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Kerman Attractions
Travel

Kerman Attractions

Kerman is the land of unusual wonders. It serves as a diverse display of the country’s attractions.

  City of Ghosts
To the east of Kerman, in the middle of Lut Desert, there is a region called the ‘city of ghosts’ by travelers, but in fact it is the Shahdad Desert. Other than yardangs, which are the ridges sculpted by persistent winds, everything moves “every few hours”.
Yardangs are unique in the world and there are numerous secrets of the principles and properties of their genesis. Looking at them from afar it appears to be a big city with numerous skyscrapers. This is the reason why foreign tourists call it the city of ghosts. Getting lost is very easy here. One should not follow the “strange sounds and voices” coming from behind the dunes and yardangs.

  Mound of Roasted Wheat
Some 35 km north of the yardangs, within a vast depression of Lut Desert, there is a mound 400 meters high, covered with black rocks. The mound is called Tal-Gandom-Beryan ‘Mound of Roasted Wheat’.  
It is no joke that at a record 70° centigrade, the mound sometimes becomes the hottest place on Earth, as reported in the Persian daily Ettela’at.

  Largest Opening
Some 7 km from Dehaj rural district in Shahrebabak county, there is a large cave in the volcanic rocks on the southern slope of Mount Ayyub ‘Job’; 50 meters wide and 40 meters high, the entrance to the Ayyub Cave is the largest open cavity among the country’s caves.

  Highest Settlement
To the southwest of Kerman city, under the shade of Mount Laleh-Zar’s summit, people live all year long in the highest village of Iran. The village, called Ordikan, is located at an altitude of 3,000 meters above sea level.

  Dome Made of Camel Milk
The dome of Jabalieh stands firm at the eastern edge of Kerman city. The monument has seen hundreds of winters, but its dome has remained unbelievably sound. The secret to the integrity of the ancient monument is said to be camel milk; in the mortar, for the construction of the dome, camel milk was used instead of water.

  Giant Worm in Bam Citadel
Local legend has it that the Arg ‘citadel’ of Bam was the capital of Haftvad who was a 7th son having himself 7 sons and one daughter.
He resided in Kerman’s Qale-Dokhtar and built the present city of Kerman with the riches that he acquired because of an apple worm found by his daughter.
In the day she found the worm and picked it up, her spun yarns became three times greater than before; thus her mother deemed the worm lucky and helped the girl taking care of it.
As the worm grew in size, its residence changed from a box to a chest, and finally to a chamber in Citadel of Bam, where the creature became a dragon.  
Above the citadel is a place still famous as “Kot-e Kerm”. ‘Kot’ in local parlance means pit or refuge; and ‘kerm’ is worm.
Ardeshir Babakan (Latinized Artaxerxes I), founder of the Sassanid Empire, put an end to the rule of Haftvad.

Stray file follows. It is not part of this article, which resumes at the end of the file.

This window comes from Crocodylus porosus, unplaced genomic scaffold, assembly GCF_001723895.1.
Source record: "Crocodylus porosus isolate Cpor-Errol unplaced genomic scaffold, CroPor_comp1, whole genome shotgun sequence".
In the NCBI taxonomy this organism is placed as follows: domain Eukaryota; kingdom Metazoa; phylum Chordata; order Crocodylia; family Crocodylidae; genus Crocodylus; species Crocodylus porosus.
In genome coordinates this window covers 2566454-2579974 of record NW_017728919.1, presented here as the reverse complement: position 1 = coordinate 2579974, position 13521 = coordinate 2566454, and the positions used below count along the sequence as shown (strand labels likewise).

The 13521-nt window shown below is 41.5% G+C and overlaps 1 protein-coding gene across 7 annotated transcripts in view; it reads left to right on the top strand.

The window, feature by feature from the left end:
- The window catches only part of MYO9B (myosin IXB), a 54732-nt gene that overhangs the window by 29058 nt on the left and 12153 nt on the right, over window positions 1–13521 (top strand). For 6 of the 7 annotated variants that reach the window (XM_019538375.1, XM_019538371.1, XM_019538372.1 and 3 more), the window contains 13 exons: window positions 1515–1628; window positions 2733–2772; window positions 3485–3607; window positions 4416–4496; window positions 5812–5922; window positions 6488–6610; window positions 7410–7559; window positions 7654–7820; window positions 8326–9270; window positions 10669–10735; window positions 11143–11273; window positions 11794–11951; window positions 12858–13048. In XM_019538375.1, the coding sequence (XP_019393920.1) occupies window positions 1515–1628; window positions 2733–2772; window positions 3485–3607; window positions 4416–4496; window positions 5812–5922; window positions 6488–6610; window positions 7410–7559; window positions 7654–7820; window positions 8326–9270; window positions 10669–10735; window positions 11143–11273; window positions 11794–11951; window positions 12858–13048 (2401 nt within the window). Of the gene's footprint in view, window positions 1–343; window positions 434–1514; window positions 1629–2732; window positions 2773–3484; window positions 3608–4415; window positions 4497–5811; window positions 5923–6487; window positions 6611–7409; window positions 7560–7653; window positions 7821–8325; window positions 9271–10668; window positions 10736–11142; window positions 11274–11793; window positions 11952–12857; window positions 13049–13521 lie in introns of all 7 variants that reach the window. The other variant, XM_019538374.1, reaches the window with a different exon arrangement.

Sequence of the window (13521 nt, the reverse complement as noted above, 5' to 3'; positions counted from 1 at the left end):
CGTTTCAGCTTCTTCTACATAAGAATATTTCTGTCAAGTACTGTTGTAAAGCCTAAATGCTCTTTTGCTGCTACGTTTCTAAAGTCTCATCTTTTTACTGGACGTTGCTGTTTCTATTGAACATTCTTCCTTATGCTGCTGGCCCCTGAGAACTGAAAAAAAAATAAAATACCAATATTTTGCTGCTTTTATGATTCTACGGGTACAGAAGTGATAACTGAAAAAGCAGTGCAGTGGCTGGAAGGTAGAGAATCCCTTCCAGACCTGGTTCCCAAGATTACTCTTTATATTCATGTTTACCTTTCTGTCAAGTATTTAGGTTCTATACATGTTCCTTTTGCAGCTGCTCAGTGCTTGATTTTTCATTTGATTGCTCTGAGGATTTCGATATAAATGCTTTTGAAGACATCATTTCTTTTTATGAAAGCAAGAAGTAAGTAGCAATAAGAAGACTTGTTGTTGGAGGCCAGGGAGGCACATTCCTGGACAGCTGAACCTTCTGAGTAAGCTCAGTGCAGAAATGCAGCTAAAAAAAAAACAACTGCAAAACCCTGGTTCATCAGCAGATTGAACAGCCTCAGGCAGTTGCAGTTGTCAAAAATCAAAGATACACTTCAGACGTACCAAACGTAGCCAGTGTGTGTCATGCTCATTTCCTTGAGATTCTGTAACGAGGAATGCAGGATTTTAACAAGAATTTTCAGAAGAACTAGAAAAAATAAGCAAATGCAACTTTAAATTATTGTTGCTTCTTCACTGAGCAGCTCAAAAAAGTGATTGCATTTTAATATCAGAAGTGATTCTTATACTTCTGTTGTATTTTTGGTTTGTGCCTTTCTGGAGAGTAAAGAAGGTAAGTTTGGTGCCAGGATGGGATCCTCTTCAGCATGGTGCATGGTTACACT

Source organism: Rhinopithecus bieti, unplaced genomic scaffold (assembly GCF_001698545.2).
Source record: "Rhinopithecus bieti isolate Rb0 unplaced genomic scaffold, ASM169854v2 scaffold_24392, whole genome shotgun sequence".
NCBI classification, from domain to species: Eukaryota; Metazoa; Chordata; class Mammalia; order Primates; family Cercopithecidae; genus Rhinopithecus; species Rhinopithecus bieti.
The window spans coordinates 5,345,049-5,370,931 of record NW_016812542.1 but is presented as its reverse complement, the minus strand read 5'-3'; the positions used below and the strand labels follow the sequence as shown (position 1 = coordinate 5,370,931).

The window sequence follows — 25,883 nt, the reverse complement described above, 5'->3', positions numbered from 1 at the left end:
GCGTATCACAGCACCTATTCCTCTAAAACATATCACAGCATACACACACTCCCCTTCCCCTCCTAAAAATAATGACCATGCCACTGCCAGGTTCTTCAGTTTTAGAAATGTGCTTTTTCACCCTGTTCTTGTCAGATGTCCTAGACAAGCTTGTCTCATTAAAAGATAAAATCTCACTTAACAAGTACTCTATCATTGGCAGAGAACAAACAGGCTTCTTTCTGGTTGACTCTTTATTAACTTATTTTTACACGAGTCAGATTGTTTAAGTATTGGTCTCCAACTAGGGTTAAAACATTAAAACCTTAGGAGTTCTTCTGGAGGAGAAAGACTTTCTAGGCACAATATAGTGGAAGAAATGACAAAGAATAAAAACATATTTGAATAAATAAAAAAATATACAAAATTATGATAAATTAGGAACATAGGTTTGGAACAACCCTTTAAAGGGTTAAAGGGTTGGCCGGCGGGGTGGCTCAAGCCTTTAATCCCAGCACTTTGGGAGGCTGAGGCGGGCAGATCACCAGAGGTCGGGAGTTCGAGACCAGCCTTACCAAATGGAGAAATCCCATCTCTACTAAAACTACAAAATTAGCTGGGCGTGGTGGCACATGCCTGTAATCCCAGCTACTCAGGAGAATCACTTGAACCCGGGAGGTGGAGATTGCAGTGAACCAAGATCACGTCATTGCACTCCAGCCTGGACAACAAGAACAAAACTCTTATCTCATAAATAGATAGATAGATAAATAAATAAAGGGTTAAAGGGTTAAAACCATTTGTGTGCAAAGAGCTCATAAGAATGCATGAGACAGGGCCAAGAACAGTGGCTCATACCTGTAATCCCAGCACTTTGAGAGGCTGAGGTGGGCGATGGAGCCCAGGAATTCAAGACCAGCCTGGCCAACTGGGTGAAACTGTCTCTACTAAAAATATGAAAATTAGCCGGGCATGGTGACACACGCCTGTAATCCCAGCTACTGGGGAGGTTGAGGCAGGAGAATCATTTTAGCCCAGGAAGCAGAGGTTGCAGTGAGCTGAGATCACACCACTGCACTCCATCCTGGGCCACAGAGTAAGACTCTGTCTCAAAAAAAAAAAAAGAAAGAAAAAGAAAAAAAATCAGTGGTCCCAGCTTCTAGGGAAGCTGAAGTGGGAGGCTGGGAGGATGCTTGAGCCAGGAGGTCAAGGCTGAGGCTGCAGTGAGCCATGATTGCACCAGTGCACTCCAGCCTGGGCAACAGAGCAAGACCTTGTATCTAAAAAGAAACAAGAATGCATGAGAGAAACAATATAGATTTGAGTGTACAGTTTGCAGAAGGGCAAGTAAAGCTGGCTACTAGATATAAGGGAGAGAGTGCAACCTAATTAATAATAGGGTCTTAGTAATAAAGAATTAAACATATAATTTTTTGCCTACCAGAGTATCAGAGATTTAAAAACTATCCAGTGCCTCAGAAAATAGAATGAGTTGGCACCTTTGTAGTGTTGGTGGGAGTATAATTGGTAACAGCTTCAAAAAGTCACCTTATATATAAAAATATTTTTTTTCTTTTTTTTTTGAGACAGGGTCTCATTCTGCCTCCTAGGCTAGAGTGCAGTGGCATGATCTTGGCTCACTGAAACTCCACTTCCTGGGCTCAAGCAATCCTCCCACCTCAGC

It is not known which part is history, and which is legend; they say, since Haftvad’s worm, now a dragon, helped him against Ardeshir, the Sassanid king disguised himself and infiltrated into Haftvad’s citadel and fed the worm with molten lead.
According to the legend, Citadel of Bam derives its name from the sound of the worm’s explosion.

  Footprints of Dinosaurs
In the valley of Neyzar near Deh-Alireza village, 20 km north of Zarand city, once walked a giant creature.
Unlike the giant worm, mentioned before, there is a hard, objective proof for this claim: there are footprints of dinosaurs belonging to the Jurassic and Triassic periods of Mesozoic era, between 180 and 250 million years ago.
Some of the footprints belong to the suborder of carnivorous Theropoda, an ancestor of modern birds.

  Stony Protest
In the southeastern province of Kerman, some 45 km southeast of Sirjan town, in the vicinity of Balvard village, there was once a green garden belonging to Darvish Khan Esfandyarpur.
Back in 1961 the former shah, Mohammad Reza Pahlavi introduced some land reforms to Darvish Khan’s great loss; they seized his lands and deprived his gardens of water.
He lost his life’s pride and joy; he lost everything and set out wandering in the wilderness. One day he returned to his dried garden and fastened a stone to a dried and dead tree.
He was speechless, and some regarded his act as a silent protest against the government’s policy. He continued tying stones to the dead trees, the trees he removed from their original place.
To tie the stones, he mainly used the wires inside the tires after burning them. Some stones of Sirjan Stone Garden are strangely large, leaving visitors wondering how the old man managed to lift and move them.
Though his lifetime effort withered and died, his later job turned into a popular tourist attraction decades later.
Darvish Khan passed away in 2007 at the age of 90 and was buried in the same stone garden he created.

 

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